Teddy Blanks’s idiosyncratic synthpop reminds us of a sundae: these songs are as rich as they are pretty. Recorded in his closet, these anthemic ballads are part Michael Jackson, part Smiths, and with their soaring melodies and witty, vulnerable lyrics, they have us laughing, crying, dancing, and hitting repeat—sometimes all at once.

Teddy—who also scored Lena Dunham’s Tiny Furniture—chatted with us about everything from fantasy luncheons to cough drops.

Therapy, his first full-length album, was released in May. It’s available for download here. Teddy was kind enough to share an unreleased track, “Spider Leg”, which you can stream below.


The first single off your album is called “Famous Friends.” If you could arrange a friend-date (think: lunch + lazy outfits) with any two celebrities, living or dead, who would you pick and why?

The album has some combination of goofy showboat-y musical theater lyrics with precise rhymes, and detached, ironic observations inspired by Talking Heads. So lunch would have to be with Stephen Sondheim and David Byrne. They’d be on completely different wavelengths, but I’d love to hear them talk about songwriting.

You really belt it on some of these songs. Any secret tricks for relieving a singing-induced sore throat?

Whenever I belt too much and I get to that place where my throat is raw, I just push through. That’s when the singing gets interesting. That being said, when I have a sore throat I usually buy Ricola. My problem is that when I have a bag of something sweet, I eat all of it very quickly, so a sore throat can easily turn into an upset stomach.

In addition to making music, you’re also the co-founder of CHIPS, a graphic design studio in Williamsburg, Brooklyn. You obviously have some strong aesthetic preferences. So tell us, what’s your all-time favorite…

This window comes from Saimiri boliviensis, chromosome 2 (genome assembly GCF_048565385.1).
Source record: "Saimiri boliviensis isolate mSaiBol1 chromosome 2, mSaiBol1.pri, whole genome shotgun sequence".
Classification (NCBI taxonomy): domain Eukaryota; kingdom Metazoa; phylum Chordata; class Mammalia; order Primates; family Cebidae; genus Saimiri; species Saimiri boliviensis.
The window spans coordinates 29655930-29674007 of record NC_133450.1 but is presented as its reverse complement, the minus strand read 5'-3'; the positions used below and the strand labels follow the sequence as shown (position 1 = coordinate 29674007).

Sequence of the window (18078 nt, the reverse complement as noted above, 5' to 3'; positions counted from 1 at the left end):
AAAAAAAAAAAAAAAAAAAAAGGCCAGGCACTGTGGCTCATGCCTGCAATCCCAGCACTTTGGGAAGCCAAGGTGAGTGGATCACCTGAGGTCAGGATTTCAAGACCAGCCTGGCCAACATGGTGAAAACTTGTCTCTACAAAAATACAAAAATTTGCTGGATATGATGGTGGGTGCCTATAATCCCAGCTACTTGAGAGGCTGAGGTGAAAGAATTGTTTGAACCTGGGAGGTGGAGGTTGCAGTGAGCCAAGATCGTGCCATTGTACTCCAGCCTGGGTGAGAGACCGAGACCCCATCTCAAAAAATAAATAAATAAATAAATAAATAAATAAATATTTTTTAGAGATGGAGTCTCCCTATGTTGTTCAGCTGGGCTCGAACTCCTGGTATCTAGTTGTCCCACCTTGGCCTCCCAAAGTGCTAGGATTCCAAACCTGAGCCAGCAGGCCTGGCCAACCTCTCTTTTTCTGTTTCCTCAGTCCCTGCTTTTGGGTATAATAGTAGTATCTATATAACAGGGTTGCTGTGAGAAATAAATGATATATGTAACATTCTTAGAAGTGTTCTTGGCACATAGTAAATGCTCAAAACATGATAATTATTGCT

Font: Glaser Stencil. It’s never really appropriate to use, but it’s the coolest 70s display typeface.

TV commercial: Lyndon Johnson’s 1964 re-election commercial, which features a little girl counting flower petals juxtaposed with a nuclear countdown and explosion. It’s ballsy, terrifying, and beautiful. And no way would a presidential candidate get away with it nowadays.

Album cover design: Remain In Light by the Talking Heads

Book cover design: There’s this one hardcover edition of Doris Lessing’s Briefing For A Descent Into Hell that I got at a vintage bookstore that has the most amazing custom type.


Candy wrapper: Charleston Chew. It looks like it hasn’t been redesigned for 50 years.

Office supply: Gotta be the pushpin!

Any other multitasking creative people whose work you particularly appreciate?

Atul Gawande, whose essay I based my first solo EP Complications on, is a staff writer at the New Yorker; he’s published three bestsellers, is a professor of surgery at Harvard, and a full-time surgeon. To multi-task at that level and be the very best at all of the things you do is mind-blowing.

Complete the sentence. The person whose therapy sessions I’d most want to sit in on is….

Brian Wilson, when he was under the 24-hour care of Eugene Landy. For over 15 years, his whole life was literally one long therapy session.

Photos by Collin Hughes

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